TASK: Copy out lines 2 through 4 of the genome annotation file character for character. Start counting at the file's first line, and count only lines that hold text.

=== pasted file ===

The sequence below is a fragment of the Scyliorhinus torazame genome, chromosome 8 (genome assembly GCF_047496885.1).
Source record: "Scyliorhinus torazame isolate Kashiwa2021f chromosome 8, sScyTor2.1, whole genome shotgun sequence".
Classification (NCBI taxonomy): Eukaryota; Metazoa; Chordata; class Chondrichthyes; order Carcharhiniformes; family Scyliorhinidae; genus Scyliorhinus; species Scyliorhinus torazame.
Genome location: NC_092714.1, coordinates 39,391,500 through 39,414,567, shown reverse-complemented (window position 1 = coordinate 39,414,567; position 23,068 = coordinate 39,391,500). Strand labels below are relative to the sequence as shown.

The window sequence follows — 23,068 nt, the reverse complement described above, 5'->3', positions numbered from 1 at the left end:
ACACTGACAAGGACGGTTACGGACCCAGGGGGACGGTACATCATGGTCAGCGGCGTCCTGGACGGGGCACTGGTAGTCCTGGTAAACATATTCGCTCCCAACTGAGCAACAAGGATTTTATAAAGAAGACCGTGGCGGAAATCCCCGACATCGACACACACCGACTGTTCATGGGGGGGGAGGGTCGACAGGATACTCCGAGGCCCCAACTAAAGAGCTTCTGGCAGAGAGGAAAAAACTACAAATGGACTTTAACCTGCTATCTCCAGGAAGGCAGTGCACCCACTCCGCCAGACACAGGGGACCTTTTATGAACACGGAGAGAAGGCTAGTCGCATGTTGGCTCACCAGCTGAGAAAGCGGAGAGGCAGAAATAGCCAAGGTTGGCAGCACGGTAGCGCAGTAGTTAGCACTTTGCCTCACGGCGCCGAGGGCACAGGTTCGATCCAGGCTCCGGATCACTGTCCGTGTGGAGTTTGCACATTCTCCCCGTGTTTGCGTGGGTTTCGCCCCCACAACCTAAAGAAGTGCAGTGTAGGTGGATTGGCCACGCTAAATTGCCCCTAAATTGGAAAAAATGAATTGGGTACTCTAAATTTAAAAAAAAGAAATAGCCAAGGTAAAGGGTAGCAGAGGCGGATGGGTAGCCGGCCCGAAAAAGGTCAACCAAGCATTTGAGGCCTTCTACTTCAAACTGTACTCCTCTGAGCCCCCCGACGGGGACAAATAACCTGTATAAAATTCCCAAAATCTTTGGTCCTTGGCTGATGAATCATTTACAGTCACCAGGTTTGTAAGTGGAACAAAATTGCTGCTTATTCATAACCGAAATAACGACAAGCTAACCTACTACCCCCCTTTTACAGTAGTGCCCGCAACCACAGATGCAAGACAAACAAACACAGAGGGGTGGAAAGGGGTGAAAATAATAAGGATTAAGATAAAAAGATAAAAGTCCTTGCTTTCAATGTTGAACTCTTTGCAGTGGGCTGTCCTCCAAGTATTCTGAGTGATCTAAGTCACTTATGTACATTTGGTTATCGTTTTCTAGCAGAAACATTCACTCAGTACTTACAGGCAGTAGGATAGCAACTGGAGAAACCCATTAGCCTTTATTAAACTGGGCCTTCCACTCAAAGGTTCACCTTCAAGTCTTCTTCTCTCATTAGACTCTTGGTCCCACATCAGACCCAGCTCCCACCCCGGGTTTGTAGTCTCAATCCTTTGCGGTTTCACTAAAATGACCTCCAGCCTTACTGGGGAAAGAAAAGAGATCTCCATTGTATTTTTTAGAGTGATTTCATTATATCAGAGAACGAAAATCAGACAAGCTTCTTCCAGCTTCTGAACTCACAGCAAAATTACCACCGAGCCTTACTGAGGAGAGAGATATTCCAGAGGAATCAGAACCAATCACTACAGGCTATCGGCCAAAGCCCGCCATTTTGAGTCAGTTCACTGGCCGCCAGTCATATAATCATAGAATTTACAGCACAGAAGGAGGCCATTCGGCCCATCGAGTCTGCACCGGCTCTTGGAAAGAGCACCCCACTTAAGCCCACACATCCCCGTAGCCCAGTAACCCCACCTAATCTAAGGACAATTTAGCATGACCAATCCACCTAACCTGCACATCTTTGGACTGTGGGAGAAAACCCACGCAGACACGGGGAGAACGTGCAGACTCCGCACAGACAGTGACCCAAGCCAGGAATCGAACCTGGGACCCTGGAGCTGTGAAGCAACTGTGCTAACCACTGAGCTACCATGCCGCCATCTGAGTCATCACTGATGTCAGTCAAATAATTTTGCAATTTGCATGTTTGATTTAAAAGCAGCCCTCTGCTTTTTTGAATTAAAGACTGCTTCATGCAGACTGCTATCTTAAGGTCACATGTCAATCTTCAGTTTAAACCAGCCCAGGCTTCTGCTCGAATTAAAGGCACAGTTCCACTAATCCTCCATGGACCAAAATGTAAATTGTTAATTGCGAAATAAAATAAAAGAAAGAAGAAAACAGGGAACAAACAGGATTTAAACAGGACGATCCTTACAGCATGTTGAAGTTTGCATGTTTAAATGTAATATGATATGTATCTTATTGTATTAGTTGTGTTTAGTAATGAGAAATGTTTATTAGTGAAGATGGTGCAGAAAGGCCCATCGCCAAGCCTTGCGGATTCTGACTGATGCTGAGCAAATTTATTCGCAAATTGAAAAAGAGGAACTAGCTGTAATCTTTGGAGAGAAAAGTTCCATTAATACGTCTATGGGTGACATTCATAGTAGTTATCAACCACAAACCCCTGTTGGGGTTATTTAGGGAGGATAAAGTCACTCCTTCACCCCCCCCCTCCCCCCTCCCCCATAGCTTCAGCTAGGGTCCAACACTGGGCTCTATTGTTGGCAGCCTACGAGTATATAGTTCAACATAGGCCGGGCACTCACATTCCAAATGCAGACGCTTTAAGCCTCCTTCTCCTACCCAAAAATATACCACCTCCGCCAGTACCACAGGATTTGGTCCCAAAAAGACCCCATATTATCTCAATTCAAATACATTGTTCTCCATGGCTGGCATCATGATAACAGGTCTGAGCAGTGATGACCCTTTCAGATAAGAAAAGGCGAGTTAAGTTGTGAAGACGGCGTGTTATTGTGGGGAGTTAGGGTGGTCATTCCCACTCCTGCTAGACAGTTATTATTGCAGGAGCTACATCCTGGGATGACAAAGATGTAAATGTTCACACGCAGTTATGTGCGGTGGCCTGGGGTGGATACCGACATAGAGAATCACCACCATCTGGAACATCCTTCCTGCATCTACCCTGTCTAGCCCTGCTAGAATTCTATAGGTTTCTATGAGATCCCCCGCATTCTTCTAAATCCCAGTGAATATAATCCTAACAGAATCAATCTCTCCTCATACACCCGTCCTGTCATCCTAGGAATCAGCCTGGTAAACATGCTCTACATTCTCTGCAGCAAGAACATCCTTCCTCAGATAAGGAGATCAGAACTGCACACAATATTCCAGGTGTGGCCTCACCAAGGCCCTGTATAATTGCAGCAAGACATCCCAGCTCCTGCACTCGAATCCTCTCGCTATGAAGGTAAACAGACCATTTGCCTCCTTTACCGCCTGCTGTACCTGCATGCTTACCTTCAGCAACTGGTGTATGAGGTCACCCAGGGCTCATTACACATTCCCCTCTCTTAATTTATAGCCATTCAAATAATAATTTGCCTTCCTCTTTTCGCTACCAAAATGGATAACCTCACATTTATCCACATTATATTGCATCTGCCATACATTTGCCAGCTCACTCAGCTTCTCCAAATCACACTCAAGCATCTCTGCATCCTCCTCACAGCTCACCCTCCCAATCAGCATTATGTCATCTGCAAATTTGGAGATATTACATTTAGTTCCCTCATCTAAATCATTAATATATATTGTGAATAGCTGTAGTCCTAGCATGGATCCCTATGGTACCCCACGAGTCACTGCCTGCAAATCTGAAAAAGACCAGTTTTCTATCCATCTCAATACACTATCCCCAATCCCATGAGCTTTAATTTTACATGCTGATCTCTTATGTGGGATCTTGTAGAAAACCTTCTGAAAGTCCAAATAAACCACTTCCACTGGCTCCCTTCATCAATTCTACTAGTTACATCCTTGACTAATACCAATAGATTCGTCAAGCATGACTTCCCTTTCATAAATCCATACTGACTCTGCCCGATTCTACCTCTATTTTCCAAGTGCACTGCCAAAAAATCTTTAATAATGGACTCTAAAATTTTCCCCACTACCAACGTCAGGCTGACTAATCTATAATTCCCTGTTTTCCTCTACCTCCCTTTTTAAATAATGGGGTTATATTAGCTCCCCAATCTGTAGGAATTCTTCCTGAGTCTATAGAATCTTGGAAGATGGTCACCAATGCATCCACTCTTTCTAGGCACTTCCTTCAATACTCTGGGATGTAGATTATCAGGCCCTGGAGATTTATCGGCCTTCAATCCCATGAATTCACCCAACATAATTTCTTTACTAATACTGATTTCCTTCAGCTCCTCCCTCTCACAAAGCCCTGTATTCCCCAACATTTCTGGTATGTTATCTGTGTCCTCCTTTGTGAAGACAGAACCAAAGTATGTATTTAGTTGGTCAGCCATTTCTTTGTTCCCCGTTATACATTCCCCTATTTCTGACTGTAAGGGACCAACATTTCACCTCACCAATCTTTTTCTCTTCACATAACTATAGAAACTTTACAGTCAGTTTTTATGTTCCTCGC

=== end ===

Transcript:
Source record: "Scyliorhinus torazame isolate Kashiwa2021f chromosome 8, sScyTor2.1, whole genome shotgun sequence".
Classification (NCBI taxonomy): Eukaryota; Metazoa; Chordata; class Chondrichthyes; order Carcharhiniformes; family Scyliorhinidae; genus Scyliorhinus; species Scyliorhinus torazame.
Genome location: NC_092714.1, coordinates 39,391,500 through 39,414,567, shown reverse-complemented (window position 1 = coordinate 39,414,567; position 23,068 = coordinate 39,391,500). Strand labels below are relative to the sequence as shown.